‘Instead of focusing on war, there’s now something fun for our youngsters to think of’ – the rise of Afghan cricket against the odds

Afghan reporter Diva Patang poses for a photo at the 2019 Cricket World Cup. Photo: Diva Patang

By Cameron Weymes

Despite enduring over 40 years of conflict, Afghanistan is currently ranked seventh in the world in T20 cricket.

Cricket has only become popular in Afghanistan since the 1990s, when Afghan refugees played the sport while living in Pakistan.

The Afghan team qualified for their first Cricket World Cup in 2015 and beat Ireland to qualify for the 2019 tournament.

The team has also beaten established cricketing nations such as Bangladesh, Sri Lanka and the West Indies in one-day internationals.

The effect of the team’s success on people back home has been massive.

Cricket in one of Kabul’s parks. Photo: Cameron Weymes

“Instead of focusing on the problems in the country such as war there’s now something fun for our youngsters to think of,” said Diva Patang, a reporter for the Afghan news station RTA.

“Children now have role models that are examples for themselves. When you ask youngsters in Afghanistan who they want to be when they grow up, most will say one of the international players such as Rashid Khan or Mujeeb Ur Rahman,” she added.

The Afghan constitution states that the country is home to 14 ethnic groups, the main ones being Pashtun, Tajik, Hazara and Uzbek.

According to Diva, when the cricket team is playing the whole country is behind them, regardless of ethnicity.

“Everyone supports them. President Ashraf Ghani even cites the cricket team as an example of Afghans being able to work together.”

“All over the country you’ll find children playing cricket at school and on the streets,” she said.

Street cricket in Kabul. Photo: Cameron Weymes

The recent Afghan presidential election saw a turnout of less than 25% and took five months to declare a winner. 

In addition, the Afghan government has been sidelined from the peace talks between the US and the Taliban, which resulted in agreement in late February.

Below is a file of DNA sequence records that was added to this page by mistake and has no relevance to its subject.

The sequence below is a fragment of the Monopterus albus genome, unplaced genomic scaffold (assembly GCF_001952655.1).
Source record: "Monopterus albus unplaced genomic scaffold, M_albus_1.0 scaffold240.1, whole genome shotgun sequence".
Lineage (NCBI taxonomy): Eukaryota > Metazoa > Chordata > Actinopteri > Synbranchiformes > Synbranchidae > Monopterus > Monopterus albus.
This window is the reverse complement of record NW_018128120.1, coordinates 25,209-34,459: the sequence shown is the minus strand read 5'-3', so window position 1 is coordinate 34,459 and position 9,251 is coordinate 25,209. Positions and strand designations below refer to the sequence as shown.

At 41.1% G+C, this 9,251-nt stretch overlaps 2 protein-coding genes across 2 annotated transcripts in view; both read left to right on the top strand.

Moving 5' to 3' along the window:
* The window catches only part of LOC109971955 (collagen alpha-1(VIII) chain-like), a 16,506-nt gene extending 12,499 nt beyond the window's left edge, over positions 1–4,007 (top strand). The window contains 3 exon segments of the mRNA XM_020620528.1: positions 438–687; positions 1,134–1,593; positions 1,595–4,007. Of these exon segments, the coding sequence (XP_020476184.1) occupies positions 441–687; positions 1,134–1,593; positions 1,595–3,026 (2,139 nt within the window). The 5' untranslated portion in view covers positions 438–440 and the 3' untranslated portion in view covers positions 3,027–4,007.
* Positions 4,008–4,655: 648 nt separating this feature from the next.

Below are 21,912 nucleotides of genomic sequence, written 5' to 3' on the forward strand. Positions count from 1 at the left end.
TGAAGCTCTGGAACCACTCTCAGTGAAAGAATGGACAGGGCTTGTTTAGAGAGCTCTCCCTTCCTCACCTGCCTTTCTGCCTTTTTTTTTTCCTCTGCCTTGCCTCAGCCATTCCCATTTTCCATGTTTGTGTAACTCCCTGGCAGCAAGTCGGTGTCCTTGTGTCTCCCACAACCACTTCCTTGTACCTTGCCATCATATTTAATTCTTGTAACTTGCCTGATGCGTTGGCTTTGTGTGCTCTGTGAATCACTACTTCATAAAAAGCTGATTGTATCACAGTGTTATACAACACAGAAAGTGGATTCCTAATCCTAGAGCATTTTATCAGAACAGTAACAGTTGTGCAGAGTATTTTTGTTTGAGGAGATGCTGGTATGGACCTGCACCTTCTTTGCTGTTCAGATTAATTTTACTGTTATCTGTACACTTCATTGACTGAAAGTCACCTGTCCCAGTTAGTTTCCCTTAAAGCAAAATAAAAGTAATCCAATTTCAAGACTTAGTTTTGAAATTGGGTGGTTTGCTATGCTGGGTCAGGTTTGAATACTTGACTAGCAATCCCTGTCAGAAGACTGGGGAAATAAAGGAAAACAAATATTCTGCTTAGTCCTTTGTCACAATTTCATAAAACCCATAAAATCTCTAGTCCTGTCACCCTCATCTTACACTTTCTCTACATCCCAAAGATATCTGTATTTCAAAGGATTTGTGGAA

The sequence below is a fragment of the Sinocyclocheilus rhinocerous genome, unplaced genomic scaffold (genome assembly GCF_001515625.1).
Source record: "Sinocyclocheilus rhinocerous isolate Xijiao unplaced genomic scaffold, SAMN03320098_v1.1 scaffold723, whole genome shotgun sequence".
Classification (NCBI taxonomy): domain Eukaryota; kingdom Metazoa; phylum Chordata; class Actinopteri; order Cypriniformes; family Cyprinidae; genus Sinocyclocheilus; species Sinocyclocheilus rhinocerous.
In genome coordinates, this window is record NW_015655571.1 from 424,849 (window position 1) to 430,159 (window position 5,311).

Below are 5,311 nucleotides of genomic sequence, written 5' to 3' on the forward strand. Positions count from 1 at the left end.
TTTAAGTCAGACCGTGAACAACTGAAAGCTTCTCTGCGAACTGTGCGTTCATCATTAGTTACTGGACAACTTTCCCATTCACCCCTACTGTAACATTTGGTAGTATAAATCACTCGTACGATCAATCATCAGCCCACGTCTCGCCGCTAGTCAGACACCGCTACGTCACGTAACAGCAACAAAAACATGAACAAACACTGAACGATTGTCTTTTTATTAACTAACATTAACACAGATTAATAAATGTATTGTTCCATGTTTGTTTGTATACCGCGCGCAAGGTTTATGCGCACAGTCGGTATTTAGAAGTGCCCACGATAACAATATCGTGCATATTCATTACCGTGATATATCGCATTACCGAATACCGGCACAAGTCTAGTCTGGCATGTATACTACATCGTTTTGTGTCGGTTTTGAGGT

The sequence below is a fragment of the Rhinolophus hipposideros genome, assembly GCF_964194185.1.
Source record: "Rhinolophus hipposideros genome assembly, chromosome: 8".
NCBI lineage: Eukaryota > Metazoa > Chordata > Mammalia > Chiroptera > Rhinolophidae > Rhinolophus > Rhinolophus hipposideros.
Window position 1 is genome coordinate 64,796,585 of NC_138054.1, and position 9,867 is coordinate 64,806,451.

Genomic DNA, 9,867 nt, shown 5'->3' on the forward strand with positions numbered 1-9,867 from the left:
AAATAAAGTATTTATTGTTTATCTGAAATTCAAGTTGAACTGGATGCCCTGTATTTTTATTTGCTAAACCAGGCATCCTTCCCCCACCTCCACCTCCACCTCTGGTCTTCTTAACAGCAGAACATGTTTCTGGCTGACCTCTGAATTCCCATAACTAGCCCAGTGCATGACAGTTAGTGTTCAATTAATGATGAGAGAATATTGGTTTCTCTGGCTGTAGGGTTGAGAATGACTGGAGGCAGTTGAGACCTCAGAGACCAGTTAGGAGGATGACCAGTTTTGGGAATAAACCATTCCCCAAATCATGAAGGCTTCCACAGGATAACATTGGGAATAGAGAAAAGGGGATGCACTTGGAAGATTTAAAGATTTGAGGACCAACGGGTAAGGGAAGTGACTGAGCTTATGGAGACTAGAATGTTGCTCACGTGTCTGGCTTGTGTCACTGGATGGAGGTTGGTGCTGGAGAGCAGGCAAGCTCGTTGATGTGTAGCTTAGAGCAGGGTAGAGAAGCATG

For the Afghan people, fatigued by war and politics, cricket is a welcome break.

“If you tweet something about Afghan politics and something about Afghan cricket, you will see the difference in interest levels among the people,” said Diva.

“For Afghans cricket means a lot. If there is something wrong with the cricket, they take it personally. There will be anger and demonstrations.”

“There’s interest in other sports in Afghanistan, but cricket is number one,” she added. 

Irish rivalry

Afghanistan will play Ireland in India in a three-part T20 international starting on March 6, 2020 at the Greater Noida Sports Complex Ground, India.

The teams are very familiar with one another having played 26 times at one-day internationals, winning 13 each. 

However, it has been more one-sided at T20, with Afghanistan winning 12 of 15 encounters between the two.

“Lately Afghanistan has been very successful against Ireland. The Afghan team has become very familiar with the Irish team and their tactics so I think Afghanistan is in a good position,” said Diva.

“Our team has spent a lot of time in India and familiarised themselves with the hot weather. Speaking to the players myself, they say they are very keen and I think it will be a good match to watch,” she concluded.

Flying kites during Newroz celebrations in Kabul. Photo: Cameron Weymes

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